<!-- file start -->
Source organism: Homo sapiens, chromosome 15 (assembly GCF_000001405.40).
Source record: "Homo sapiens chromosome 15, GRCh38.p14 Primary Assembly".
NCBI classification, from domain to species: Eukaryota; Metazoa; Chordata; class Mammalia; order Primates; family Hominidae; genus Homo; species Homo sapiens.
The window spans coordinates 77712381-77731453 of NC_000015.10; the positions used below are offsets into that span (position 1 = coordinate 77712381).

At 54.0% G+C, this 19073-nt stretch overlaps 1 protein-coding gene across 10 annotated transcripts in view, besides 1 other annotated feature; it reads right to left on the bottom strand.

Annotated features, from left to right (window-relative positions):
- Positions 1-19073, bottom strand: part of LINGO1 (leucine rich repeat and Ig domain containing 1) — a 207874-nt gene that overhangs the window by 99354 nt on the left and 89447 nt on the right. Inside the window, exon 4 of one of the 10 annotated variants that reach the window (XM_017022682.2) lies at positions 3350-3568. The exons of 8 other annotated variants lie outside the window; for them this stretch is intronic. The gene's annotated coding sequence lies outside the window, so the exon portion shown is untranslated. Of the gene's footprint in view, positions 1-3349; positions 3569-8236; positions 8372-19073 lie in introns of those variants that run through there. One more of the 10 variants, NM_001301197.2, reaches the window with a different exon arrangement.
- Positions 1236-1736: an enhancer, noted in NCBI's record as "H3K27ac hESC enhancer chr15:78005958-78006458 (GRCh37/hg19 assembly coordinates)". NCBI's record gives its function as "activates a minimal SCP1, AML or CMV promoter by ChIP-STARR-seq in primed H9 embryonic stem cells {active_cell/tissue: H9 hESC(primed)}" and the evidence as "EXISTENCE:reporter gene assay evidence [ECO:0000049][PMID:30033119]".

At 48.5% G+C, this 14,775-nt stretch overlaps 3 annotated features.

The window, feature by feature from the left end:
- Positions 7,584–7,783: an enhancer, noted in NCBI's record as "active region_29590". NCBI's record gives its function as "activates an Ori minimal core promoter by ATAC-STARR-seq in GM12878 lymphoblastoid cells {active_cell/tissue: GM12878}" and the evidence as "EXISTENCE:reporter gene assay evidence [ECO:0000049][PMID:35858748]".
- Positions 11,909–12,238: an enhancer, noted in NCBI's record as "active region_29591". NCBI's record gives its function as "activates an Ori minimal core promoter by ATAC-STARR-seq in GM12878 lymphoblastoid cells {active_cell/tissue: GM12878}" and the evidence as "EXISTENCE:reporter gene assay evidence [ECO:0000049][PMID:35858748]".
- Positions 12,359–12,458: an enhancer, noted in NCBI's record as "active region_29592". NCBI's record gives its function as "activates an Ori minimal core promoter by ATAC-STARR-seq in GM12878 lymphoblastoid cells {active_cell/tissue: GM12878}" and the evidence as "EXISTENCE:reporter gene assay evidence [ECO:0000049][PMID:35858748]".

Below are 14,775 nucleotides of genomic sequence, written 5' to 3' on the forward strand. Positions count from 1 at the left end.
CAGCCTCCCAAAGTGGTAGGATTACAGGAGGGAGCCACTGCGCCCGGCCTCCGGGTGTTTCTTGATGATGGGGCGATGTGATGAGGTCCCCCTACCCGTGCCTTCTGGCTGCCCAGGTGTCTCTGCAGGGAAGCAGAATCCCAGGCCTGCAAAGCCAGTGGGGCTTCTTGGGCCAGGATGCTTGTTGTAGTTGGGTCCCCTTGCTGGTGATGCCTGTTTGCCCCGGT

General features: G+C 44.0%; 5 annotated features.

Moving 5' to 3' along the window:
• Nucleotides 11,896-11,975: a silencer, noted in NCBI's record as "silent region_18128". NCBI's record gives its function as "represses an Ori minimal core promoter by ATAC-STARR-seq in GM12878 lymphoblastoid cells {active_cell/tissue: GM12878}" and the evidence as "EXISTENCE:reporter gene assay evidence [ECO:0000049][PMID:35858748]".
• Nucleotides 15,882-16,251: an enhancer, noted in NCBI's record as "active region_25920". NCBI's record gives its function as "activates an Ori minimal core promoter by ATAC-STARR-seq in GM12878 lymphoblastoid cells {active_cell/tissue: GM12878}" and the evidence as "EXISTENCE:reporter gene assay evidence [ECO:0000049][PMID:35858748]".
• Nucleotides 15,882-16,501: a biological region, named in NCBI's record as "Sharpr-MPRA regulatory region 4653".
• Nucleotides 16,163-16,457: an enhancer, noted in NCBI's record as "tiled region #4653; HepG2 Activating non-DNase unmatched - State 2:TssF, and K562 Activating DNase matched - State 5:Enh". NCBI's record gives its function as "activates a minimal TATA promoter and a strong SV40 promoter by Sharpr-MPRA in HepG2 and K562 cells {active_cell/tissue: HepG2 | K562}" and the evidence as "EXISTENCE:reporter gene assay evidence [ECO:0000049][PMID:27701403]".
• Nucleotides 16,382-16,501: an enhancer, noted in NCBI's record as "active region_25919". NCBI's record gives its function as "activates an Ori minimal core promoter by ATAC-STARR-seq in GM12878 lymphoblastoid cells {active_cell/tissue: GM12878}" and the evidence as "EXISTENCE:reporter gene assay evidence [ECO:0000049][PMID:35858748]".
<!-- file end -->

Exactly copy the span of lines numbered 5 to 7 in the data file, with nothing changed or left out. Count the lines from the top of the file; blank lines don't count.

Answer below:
At 54.0% G+C, this 19073-nt stretch overlaps 1 protein-coding gene across 10 annotated transcripts in view, besides 1 other annotated feature; it reads right to left on the bottom strand.

Annotated features, from left to right (window-relative positions):
- Positions 1-19073, bottom strand: part of LINGO1 (leucine rich repeat and Ig domain containing 1) — a 207874-nt gene that overhangs the window by 99354 nt on the left and 89447 nt on the right. Inside the window, exon 4 of one of the 10 annotated variants that reach the window (XM_017022682.2) lies at positions 3350-3568. The exons of 8 other annotated variants lie outside the window; for them this stretch is intronic. The gene's annotated coding sequence lies outside the window, so the exon portion shown is untranslated. Of the gene's footprint in view, positions 1-3349; positions 3569-8236; positions 8372-19073 lie in introns of those variants that run through there. One more of the 10 variants, NM_001301197.2, reaches the window with a different exon arrangement.